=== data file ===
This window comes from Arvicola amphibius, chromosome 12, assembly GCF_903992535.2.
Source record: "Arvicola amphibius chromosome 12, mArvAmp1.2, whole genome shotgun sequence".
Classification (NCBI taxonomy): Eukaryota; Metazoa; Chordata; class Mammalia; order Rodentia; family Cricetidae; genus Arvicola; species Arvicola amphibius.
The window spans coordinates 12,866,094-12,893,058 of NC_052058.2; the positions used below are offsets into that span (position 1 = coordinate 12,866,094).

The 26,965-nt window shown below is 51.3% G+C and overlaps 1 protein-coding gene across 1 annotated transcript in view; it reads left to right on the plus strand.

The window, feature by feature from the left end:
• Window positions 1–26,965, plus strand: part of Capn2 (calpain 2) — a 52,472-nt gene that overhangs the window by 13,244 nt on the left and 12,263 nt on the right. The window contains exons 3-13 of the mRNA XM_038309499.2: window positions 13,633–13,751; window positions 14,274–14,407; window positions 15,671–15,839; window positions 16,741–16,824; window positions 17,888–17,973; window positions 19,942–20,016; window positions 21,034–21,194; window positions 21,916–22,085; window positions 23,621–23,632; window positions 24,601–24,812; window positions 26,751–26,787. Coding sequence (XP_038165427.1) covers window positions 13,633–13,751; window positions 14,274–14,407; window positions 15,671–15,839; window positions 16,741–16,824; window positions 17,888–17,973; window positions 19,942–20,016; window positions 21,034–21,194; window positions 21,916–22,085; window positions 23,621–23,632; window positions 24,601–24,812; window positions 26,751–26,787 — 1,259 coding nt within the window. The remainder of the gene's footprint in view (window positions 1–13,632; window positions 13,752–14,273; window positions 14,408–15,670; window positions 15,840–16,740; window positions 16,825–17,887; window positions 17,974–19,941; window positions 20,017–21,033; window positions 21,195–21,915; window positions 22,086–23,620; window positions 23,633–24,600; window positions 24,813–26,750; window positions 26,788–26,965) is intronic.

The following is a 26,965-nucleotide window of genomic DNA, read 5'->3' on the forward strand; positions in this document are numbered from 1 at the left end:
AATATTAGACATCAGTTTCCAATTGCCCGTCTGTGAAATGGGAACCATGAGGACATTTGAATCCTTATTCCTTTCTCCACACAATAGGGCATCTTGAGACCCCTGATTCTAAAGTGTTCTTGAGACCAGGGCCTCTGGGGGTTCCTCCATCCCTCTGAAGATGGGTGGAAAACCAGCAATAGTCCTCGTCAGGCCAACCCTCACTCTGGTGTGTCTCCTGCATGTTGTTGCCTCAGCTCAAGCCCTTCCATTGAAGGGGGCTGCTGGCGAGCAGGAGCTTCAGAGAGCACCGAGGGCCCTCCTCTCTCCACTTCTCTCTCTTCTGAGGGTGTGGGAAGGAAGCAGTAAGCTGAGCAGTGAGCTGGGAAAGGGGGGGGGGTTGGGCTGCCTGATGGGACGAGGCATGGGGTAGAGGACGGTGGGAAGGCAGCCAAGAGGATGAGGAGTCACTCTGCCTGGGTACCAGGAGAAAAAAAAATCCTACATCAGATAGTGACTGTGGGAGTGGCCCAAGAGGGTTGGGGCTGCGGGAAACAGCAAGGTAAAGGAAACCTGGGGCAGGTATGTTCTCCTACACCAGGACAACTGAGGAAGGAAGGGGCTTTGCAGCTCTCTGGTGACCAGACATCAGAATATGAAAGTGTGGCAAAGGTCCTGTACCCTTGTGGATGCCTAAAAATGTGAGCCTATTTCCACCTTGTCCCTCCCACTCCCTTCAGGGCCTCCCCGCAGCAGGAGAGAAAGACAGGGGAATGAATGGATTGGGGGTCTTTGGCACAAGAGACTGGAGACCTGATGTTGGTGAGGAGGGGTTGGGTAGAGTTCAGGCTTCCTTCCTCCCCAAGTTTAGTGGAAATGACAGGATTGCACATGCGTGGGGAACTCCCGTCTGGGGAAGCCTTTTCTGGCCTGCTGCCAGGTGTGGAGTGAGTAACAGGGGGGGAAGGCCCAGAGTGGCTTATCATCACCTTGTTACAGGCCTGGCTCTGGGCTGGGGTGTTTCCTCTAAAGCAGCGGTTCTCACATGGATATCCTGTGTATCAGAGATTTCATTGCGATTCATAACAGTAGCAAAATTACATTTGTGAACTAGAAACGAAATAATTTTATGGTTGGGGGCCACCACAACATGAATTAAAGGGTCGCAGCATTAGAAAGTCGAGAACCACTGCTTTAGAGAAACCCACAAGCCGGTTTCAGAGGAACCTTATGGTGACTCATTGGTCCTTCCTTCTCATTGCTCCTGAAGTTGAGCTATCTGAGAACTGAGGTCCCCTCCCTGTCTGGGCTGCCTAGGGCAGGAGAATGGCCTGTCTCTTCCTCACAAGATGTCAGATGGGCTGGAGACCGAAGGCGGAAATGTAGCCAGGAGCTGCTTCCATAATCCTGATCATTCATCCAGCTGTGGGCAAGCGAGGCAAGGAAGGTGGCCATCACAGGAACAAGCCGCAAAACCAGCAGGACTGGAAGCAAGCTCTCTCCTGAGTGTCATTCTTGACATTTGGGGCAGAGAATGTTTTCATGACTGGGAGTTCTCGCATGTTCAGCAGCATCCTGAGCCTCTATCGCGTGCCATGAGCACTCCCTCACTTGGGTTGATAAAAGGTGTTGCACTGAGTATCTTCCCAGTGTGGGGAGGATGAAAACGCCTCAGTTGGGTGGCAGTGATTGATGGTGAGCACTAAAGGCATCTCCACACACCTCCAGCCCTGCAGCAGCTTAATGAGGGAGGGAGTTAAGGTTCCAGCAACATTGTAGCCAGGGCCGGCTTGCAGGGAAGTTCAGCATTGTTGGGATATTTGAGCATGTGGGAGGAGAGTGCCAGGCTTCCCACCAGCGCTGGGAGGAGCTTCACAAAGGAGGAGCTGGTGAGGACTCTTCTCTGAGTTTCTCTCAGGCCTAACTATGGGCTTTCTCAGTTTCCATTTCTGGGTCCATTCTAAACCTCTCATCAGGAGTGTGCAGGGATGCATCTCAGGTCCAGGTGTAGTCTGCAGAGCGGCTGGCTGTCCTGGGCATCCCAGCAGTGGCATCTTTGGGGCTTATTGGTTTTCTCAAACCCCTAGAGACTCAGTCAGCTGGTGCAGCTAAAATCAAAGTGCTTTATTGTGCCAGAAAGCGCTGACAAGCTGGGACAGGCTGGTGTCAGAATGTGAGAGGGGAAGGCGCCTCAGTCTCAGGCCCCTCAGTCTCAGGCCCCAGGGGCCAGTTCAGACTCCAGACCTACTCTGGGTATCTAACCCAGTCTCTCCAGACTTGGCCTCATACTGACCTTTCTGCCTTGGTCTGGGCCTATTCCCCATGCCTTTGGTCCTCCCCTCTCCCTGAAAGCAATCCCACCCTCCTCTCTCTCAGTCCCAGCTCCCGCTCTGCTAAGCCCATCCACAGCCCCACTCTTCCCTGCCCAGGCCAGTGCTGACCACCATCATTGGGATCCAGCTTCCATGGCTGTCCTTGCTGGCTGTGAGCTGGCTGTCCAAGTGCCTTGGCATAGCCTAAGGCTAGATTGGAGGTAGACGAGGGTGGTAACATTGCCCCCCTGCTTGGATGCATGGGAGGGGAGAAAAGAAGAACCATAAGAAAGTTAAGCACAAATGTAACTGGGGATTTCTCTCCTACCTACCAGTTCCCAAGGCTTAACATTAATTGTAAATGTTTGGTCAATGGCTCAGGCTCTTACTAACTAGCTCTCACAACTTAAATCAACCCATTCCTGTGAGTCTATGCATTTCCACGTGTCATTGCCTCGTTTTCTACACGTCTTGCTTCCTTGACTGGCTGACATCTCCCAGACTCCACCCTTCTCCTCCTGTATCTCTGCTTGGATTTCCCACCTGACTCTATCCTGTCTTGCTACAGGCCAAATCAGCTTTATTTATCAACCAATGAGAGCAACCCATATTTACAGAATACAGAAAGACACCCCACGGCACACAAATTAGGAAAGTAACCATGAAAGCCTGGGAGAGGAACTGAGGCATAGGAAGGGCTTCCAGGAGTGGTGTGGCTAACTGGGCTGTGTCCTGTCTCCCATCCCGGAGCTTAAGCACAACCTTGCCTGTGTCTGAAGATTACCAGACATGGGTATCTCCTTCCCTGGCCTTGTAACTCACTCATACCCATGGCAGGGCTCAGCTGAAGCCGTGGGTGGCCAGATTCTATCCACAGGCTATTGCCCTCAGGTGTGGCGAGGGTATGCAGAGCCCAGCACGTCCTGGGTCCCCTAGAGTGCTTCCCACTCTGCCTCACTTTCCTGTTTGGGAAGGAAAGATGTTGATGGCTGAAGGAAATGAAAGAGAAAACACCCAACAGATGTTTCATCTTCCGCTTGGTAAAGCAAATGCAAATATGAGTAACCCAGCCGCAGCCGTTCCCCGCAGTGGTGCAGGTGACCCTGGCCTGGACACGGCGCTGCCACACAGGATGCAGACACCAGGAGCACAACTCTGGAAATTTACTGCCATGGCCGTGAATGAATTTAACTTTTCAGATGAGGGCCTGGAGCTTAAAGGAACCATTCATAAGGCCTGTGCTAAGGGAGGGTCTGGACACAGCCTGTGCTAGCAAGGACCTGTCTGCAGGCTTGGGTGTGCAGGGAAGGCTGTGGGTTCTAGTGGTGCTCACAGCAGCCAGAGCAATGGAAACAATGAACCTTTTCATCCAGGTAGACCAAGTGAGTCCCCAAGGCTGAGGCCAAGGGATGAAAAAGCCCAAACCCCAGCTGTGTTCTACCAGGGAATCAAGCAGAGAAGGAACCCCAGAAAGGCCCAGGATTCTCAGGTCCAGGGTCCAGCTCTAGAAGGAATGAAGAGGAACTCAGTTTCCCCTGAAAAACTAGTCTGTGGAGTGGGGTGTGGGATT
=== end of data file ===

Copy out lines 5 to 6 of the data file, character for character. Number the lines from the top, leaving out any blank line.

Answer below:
The 26,965-nt window shown below is 51.3% G+C and overlaps 1 protein-coding gene across 1 annotated transcript in view; it reads left to right on the plus strand.

The window, feature by feature from the left end: